General Fiction posted August 14, 2019


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Reassuring acts of kindness. (1,309 words)

Finding My Faith In Youth

by LisaMay

Found It Contest Winner 



I lost it for a while – my faith in the youth of today. It seemed all the news was bad and the evidence before my own eyes confirmed it… wanton vandalism, offensively loud godawful music played until all hours of the morning, broken glass strewn across the streets after their wildly debauched parties, rubbish spilling from their unkempt student flats in the university quarter. And they are the leaders of tomorrow? Lord help us! 

It is all so disheartening – selfish behaviour, antisocial activities, drugs and violence and bullying in schools and terrible driving and road rage and bad language and, worst of all, those awful clothes they wear! And all those horrible tattoos and metal things stuck in their noses and eyebrows. 

It makes me want to get a ‘device’ myself so I can walk along the street staring at it mindlessly like they do, and be spared having to look at them. But then I might be run down by their careless lack of attention when they ride those stupid motorised scooter things too fast on the footpath! Life’s a bugger when one is a grumpy old fart, but it’s those young ones who caused it. 

Last week, I caught the bus to my local shopping centre to get some cat food. She has been unwell so I have been pampering her, tempting her with morsels of quality food to build up her strength. At the moment, her grocery bill is more than mine. I am a pensioner and have to be careful with my money, but I want my best friend to be healthy.

It was drizzling rain when I left home and the bus stop is down the hill, around the corner, and some distance beyond that. My umbrella got blown inside-out a while ago and I had not yet purchased a replacement, so upon arrival at the designated bus stop I was damp. A scruffy young man was waiting also, sheltering from the elements under his big brolly. He looked just the sort to have an addiction, or at least a hangover, and his clothes certainly proclaimed him to have no sense of taste or style at all.

When he turned to me, I was expecting to see a sneer on his lips as well as a stud or tattoo. But he smiled and held his brolly over my head! Then he chatted to me, asking about my day. I hadn’t been out of the house for a couple of days and his conversation was so welcome I melted with gratitude.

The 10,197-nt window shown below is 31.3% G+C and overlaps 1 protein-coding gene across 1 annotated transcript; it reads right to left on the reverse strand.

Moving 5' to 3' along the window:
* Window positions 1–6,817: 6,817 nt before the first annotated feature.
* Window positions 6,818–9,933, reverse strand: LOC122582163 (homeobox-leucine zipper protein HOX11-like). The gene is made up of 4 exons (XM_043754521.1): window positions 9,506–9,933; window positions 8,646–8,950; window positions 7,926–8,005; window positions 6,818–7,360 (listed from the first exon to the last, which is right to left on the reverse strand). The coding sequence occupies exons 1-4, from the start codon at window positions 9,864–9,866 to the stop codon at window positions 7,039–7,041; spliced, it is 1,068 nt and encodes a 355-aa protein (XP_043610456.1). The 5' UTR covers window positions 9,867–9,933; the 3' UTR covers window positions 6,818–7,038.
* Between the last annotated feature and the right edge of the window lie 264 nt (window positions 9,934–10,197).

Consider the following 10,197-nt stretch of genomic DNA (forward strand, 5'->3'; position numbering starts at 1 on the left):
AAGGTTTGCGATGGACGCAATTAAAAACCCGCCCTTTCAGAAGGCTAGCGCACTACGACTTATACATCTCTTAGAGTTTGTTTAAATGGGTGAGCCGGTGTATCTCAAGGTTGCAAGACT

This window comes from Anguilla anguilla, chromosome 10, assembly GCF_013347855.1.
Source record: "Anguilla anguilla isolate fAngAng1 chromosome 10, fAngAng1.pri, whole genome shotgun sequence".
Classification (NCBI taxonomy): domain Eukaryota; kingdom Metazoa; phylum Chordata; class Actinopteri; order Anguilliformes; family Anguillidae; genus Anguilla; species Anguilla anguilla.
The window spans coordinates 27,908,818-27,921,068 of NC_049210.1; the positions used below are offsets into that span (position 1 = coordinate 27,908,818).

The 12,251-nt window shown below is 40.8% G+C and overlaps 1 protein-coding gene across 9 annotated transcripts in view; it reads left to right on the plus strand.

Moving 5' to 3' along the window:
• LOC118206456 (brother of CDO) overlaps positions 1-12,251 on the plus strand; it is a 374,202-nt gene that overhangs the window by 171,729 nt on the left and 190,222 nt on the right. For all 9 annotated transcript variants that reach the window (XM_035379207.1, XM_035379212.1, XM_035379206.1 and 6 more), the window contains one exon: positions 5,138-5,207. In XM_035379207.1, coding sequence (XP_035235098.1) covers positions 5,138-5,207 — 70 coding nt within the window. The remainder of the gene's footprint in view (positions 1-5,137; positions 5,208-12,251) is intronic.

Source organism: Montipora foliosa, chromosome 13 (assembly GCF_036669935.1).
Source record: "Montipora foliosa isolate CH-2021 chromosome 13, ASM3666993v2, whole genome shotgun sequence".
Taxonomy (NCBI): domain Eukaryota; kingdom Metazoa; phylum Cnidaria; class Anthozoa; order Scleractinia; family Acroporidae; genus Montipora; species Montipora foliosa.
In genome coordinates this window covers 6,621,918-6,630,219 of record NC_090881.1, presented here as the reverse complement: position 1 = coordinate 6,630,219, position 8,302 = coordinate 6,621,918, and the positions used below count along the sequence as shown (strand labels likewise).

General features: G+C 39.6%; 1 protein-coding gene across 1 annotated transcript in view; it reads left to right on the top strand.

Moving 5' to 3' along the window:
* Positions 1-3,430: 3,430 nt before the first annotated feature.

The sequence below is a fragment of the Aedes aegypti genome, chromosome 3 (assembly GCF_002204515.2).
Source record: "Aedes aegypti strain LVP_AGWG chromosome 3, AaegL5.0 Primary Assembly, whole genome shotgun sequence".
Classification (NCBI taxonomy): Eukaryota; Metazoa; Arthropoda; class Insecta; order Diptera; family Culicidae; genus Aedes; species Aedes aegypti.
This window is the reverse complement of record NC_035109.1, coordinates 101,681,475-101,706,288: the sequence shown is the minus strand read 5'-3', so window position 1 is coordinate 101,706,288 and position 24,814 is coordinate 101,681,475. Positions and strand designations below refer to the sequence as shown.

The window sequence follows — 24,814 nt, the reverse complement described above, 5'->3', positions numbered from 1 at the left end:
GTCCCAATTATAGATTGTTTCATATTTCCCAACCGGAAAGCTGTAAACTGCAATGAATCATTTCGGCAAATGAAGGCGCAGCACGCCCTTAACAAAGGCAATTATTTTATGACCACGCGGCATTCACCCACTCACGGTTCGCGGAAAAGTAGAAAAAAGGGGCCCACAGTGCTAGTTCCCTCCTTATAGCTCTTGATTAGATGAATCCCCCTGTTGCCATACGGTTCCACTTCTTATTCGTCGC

The bus arrived and the nice young man ushered me to enter ahead of him, holding my arm so I could get onto the step. What a lovely boy! The bus driver looked like he was having one of those days. He was definitely in a grim mood – no smile, a complaining tone – and he was going to spread his woes. He was giving us oldies a bad name by using the poor communication skills of a much younger person.

My hands were cold. I fumbled through my handbag looking for my pensioner free bus travel card. I could not find it! The driver was drumming his fingers impatiently, then he said he would charge me full fare. I could not believe his idiocy in sticking to the letter of the law: no card, no discount. Aren’t my grey hairs and wrinkles enough evidence of age?

A young woman, already seated, jumped to her feet and flashed a money card at the meter and a smile at me. Just like that, my ticket was paid for!

I stumbled down the aisle – the driver had thoughtlessly taken off before I was seated – and another nice young man stood up so I could have his seat. Chivalry and manners do still exist!

When I got to the supermarket, I noticed an untidily dressed young woman setting up to do some busking near the entrance. She was getting a guitar out of its battered case. I was pleased that I had arrived in time to be inside the store, and not be subjected to her screeching and wailing trying to be passed off as singing, accompanied by unskilled strumming.